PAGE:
One man’s daily struggle to raise an American golf dream from a sandy grave
Words by Jim HartsellPhotos by Kevin D. Liles
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Upon my first visit, in 1998, the Isle Dauphine Golf Club was a course only by the most liberal definition. While on holiday with my young son, Jake, we picked up our balls on several holes because the fairway grass was simply too high to be playable. But I will never forget pegging it on one of the back nine’s par 3s. Perched a mere 15 feet from the white-sand beach of the Gulf of Mexico, I realized we were standing on one of the few true links courses in North America. Scant few knew it even existed.
Today the grass is back to playable, but the course’s relative anonymity remains. The challenges facing Isle Dauphine are myriad, among them local ownership issues, lack of funding for everything from maintenance to marketing, and its location in a hurricane hot spot. But its potential as a bucket-list golf destination is on par with almost any of the newly constructed outposts in this era of the build-it-and-they-will-come golf resort. I know it, and Dale Snellman, the man single-handedly keeping Isle Dauphine open, has staked his career on it.
The barrier islands of the Alabama and Mississippi Gulf Coast are a remote and environmentally fragile paradise. Horn Island, located off the coast of Ocean Springs, Mississippi, and accessible only by boat, inspired the legendary eccentric Southern artist Walter Inglis Anderson to frequently row a small skiff 10 miles each way to paint and sketch its stunning natural landscape and wildlife. In the name of artistic inspiration, Anderson once rode out a hurricane on Horn Island by strapping himself to a pine tree. He said he had to fully experience the forces of nature. Such is the draw of the barrier islands. Similarly, a certain type of golfer is pulled, almost instinctively, to the spectacle of seaside links golf. The act of hitting a ball on firm, sandy ground with the surf in view is a rare and special pleasure. The holy grail for a golf course site—sandy soil and hard by the ocean—is virtually nonexistent in North America. When found, that type of naturally occurring golf terrain—so abundant throughout the United Kingdom, most famously in Scotland—is often located in areas so environmentally sensitive and unstable as to preclude even the thought of man-made development. So it is with the majority of the Alabama and Mississippi barrier islands: With their beauty comes a natural instability in the form of severe weather and the constant erosion caused by it. Human habitation is tenuous; golf course construction is a virtual impossibility. The fact that Isle Dauphine Golf Club still exists today—right on the Gulf of Mexico—seems almost unthinkable.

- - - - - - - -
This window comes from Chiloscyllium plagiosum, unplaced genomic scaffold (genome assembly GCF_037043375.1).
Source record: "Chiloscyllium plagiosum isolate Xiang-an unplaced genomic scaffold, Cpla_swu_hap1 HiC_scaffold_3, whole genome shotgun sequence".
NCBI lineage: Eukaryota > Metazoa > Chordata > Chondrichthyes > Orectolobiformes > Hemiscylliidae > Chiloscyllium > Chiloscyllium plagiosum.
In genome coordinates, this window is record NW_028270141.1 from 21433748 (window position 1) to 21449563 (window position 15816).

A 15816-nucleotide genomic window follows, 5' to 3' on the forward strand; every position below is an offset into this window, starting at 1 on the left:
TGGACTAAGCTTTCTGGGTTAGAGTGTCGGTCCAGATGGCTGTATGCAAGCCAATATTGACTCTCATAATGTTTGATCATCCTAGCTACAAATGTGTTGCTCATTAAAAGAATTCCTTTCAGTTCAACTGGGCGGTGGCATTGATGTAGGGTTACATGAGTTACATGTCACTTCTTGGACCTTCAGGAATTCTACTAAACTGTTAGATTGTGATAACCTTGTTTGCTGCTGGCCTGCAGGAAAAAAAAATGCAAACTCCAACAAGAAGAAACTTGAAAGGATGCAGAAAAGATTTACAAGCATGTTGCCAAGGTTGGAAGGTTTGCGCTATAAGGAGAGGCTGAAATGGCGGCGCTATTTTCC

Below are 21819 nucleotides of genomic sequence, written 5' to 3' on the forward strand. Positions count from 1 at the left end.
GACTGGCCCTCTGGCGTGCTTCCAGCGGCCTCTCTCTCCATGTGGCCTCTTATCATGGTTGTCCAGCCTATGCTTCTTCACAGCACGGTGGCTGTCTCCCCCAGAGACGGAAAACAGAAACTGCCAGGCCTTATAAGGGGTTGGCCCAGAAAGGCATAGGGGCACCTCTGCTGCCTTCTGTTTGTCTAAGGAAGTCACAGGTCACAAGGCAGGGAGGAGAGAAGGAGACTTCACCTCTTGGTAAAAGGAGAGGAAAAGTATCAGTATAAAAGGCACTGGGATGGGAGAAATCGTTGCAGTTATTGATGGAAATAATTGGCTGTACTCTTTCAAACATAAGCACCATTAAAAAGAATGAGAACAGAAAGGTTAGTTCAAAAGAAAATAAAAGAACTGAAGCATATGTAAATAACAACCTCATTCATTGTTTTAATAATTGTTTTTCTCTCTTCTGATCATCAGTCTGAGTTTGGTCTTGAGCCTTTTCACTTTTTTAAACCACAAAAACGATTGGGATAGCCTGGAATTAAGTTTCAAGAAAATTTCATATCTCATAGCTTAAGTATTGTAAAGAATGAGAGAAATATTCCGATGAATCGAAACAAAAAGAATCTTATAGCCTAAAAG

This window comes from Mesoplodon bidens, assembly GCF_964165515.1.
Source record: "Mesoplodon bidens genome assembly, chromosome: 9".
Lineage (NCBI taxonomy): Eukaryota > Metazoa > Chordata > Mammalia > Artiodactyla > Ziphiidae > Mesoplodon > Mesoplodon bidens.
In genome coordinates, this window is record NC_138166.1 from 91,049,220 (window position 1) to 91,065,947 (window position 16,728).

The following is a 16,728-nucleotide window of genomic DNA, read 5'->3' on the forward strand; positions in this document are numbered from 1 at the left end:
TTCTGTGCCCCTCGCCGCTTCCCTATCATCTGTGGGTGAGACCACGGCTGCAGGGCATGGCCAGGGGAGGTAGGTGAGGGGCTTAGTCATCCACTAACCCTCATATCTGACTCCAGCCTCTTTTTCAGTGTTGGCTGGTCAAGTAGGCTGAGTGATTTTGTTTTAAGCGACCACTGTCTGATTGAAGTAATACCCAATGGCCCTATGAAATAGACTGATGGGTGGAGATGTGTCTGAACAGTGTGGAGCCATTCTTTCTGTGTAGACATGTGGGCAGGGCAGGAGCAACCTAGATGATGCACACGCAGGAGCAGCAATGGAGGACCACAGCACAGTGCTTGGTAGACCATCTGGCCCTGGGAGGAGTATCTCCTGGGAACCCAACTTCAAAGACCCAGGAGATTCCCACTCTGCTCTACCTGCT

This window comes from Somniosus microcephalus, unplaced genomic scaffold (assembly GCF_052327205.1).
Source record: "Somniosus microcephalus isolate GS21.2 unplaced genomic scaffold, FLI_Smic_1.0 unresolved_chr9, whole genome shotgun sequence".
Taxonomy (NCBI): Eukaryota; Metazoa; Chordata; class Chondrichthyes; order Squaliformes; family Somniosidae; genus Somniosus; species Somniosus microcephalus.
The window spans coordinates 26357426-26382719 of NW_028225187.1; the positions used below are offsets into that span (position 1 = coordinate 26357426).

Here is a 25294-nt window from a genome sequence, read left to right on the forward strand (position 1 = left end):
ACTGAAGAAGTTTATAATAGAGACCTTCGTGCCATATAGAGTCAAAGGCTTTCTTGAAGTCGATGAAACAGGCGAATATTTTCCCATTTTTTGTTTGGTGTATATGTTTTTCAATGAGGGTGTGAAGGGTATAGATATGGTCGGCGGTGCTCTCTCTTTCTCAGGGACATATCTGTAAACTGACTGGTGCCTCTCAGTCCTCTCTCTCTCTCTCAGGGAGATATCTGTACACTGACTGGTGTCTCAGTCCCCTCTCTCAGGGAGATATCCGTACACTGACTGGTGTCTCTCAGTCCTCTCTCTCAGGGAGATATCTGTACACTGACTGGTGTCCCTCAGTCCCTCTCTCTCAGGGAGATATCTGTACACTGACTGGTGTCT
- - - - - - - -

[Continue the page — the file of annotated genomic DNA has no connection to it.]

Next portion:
Dauphin Island is located 15 miles east of Horn Island and 4 miles off the Alabama coast. With a total land area of 28 square miles (depending on current sea levels), the island has a surprisingly rich and diverse history. The long, narrow strip of sand was first inhabited by Native American Mound Builders as early as 1100 A.D. Evidence of their long-lost culture, in the form of ancient shell mounds, remains visible along the island’s north shore. Spanish explorers lived in the area briefly in the late 1500s, staying long enough to create the first map of the region. The French settled there in 1699 and controlled the Alabama coast for about 70 years, gifting the island its modern name. In 1821, Fort Gaines was constructed on Dauphin’s eastern tip to defend the entrance to Mobile Bay and its strategic port. The island remained sparsely populated until the state of Alabama completed the first bridge across the bay in 1955.
Commercial and residential development didn’t materialize at the rate officials expected, so, in the late 1950s, the Mobile Chamber of Commerce, with assistance from the city government, devised a plan to promote tourism in the area by creating a resort and residential community. The group drafted an ambitious master plan with streets, parks, commercial areas and residential lots. Sufficient acreage was set aside for the centerpiece of the project: the Isle Dauphine Golf Club. The development was promoted by the chamber of commerce as “The Gulf Coast’s Great New Playground.”
Remarkably, the golf course was afforded prime seaside real estate in the master plan, with no intervening residential sites blocking direct views of the Gulf—the antithesis of the typical American developer mindset. Golf was experiencing a boom, thanks in large part to a young Arnold Palmer smiling on TV screens across the country, and officials believed a seaside golf course was the perfect way to bring much-needed tourism dollars to this remote area.